Joshua Lim – Head of Derivatives at Genesis Trading – recently provided a breakdown of Bitcoin’s late underperformance against the rest of crypto.
He provided 2 metrics indicating that Bitcoin’s price is “heavy” relative to previous market cycles, followed by qualitative reasons for why this is the case.
Ethereum Outperforming Bitcoin
Per a Twitter thread from Lim on Sunday, the first indicator of Bitcoin’s ‘heaviness’ is its performance against Ethereum. The ETH/BTC price ratio is currently about 0.077 – still close to its multi-year high of 0.088 in December 2021.
Typically, Ethereum and altcoins fall much more substantially against Bitcoin during a cyclical bear market. For instance, the ETH/BTC ratio back in August 2018 was just 0.04, despite reaching as high as 0.11 in June 2017.
The point at which Ethereum’s market cap “flippens” Bitcoin is at 0.159 ETH/BTC.
“Sizable positioning in ETH calls reflects the market consensus of continued ETH outperformance,” added Lim. When examining options trades, the put/call ratio for ETH was just 0.24 as of Sunday, compared to Bitcoin’s 0.53.
The asset’s outperformance has been exacerbated by the so-called “merge surge” – a local Ethereum rally triggered by the excitement of its upcoming transition to a proof of stake consensus mechanism. Although ETH/BTC sunk as low as 0.05 in June, it rebounded in July upon the reveal of a preliminary date for the merge.
Ethereum’s strength has contributed to Lim’s second indicator of Bitcoin’s weight: market dominance. Despite the bear market, Bitcoin’s share of the total crypto market cap has remained steady at ~40%.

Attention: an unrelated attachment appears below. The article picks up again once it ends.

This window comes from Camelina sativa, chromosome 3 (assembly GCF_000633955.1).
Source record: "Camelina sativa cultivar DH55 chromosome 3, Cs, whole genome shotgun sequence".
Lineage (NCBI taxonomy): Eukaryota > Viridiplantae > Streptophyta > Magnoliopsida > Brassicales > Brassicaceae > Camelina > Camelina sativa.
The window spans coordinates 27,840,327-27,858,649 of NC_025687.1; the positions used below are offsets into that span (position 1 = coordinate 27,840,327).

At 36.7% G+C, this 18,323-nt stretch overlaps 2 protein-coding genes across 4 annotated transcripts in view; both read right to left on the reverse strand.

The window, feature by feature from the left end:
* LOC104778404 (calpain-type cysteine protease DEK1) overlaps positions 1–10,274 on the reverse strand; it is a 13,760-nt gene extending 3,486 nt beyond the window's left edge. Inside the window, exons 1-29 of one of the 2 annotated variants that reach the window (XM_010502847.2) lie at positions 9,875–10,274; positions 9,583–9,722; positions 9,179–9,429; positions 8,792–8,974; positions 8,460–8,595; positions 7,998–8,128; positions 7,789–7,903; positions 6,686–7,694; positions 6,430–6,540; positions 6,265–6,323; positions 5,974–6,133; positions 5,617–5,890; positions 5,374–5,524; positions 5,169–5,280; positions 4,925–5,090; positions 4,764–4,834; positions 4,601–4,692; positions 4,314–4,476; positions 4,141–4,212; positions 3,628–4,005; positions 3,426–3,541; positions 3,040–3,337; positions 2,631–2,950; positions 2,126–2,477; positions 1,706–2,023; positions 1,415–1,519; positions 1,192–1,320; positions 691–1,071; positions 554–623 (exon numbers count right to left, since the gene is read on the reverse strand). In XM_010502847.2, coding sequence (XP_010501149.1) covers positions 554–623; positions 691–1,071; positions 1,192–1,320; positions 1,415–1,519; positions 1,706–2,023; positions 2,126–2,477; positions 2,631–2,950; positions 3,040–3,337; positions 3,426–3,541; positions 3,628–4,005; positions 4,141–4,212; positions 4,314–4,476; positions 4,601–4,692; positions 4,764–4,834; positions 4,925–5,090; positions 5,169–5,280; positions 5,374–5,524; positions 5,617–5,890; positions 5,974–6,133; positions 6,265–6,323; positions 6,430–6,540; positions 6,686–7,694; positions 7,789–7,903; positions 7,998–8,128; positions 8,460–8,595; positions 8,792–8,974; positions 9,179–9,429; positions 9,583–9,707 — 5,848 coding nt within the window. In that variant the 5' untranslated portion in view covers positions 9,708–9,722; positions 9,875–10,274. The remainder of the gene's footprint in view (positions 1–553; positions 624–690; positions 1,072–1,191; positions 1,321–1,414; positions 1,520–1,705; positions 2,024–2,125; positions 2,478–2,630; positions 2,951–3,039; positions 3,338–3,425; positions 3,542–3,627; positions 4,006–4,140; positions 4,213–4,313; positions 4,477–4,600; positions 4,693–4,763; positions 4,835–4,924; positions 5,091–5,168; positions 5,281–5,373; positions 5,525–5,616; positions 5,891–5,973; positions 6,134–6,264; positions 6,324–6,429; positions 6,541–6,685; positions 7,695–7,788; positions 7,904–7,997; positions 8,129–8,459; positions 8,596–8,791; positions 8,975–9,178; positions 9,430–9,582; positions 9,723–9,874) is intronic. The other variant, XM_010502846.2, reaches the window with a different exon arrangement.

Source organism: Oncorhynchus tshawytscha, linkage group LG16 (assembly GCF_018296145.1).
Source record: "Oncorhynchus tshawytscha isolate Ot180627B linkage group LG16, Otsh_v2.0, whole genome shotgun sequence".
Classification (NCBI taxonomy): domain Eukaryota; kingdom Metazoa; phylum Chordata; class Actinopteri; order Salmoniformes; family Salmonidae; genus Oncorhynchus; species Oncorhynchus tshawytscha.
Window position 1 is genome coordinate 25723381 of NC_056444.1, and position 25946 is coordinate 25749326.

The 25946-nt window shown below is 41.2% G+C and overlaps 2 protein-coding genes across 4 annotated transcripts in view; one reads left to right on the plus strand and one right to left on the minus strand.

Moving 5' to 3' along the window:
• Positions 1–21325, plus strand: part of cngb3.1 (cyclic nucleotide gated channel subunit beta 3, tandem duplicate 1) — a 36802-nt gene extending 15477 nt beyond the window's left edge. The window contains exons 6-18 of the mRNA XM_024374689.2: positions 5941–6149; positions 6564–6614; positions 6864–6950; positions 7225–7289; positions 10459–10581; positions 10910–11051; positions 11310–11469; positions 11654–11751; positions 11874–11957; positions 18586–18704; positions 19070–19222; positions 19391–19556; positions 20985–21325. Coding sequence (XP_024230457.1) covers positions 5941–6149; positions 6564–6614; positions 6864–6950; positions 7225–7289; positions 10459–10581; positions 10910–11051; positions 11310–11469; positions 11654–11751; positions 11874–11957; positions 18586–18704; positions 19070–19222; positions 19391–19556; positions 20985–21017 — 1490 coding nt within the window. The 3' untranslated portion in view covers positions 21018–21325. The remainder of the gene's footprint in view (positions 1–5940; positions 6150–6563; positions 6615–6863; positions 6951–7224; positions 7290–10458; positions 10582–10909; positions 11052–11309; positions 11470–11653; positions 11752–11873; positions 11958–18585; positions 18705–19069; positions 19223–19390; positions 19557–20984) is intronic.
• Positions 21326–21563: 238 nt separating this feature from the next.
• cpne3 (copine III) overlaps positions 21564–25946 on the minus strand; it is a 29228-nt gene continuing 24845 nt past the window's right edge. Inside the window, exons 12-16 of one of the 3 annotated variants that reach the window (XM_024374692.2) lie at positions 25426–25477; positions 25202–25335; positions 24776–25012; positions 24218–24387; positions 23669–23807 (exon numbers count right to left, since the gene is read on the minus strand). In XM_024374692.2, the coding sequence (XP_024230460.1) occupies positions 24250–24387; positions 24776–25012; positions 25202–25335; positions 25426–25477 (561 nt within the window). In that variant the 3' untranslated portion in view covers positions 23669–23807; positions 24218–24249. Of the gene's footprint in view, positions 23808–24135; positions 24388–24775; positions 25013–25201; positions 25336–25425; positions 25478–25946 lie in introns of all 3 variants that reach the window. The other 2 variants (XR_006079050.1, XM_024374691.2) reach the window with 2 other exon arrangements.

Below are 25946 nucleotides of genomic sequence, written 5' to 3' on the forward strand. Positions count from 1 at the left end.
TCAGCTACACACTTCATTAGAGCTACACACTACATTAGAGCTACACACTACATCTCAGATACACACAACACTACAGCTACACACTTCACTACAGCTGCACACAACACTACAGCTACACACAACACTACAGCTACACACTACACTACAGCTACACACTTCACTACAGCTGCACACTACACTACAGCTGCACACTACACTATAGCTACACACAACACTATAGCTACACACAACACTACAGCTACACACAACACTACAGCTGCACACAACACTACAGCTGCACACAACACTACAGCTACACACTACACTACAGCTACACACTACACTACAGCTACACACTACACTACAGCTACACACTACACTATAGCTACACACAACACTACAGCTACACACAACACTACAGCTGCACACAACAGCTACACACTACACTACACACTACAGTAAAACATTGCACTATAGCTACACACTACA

“Historically, BTC dominance rises in bear markets, but we have yet to see it perform this cycle, likely because of ETH’s increasing share,” the analyst explained.
The Bearish Side of Institutional Adoption
According to Lim, Bitcoin’s “persistent heaviness” is a partial consequence of institutional involvement. Unlike most other cryptos, the asset is now accessible in various forms: CME Futures, exchange-listed products, and direct investment.
The analyst said that BTC has already become a sizable percentage of most TradFi investors’ crypto allocation. Unfortunately for bulls, that means it is also the crypto asset that gets sold during a de-risk market turn and shorted as a beta hedge.
Bitcoin linear derivatives are highly popular for this reason. They still comprise 44% of all crypto open interest, despite the uptick in ETH speculation leading up to the merge. “Going short BTC is the easiest alternative for both TradFi and crypto native investors,” said Lim.
Institutional adoption has also led to Bitcoin trading in lock-step with equities, all of which are down due to macroeconomic pressures.
Finally, Lim posited that Ethereum is starting to claim Bitcoin’s territory as a store-of-value asset in the crypto space.
Bitcoin is often referred to as “digital gold” by long-term bulls due to its fixed supply cap of 21 million coins. However, it failed to track gold or beat inflation this year, despite U.S. CPI running at 40-year highs.
By contrast, Ethereum is set to become a net-deflationary asset after the merge. BitMEX co-founder Arthur Hayes thinks this dynamic will soon rally Ethereum like a cyclical Bitcoin halving, potentially pushing it to $5,000 by March 2023.
Lim noted that long-only funds are now favoring ETH as their entry point into crypto as an asset class and that every crypto native fund is universally positioning around the merge.
“Expect BTC to continue to trade like a funding asset and preferred hedging instrument for the entire asset class,” he concluded.
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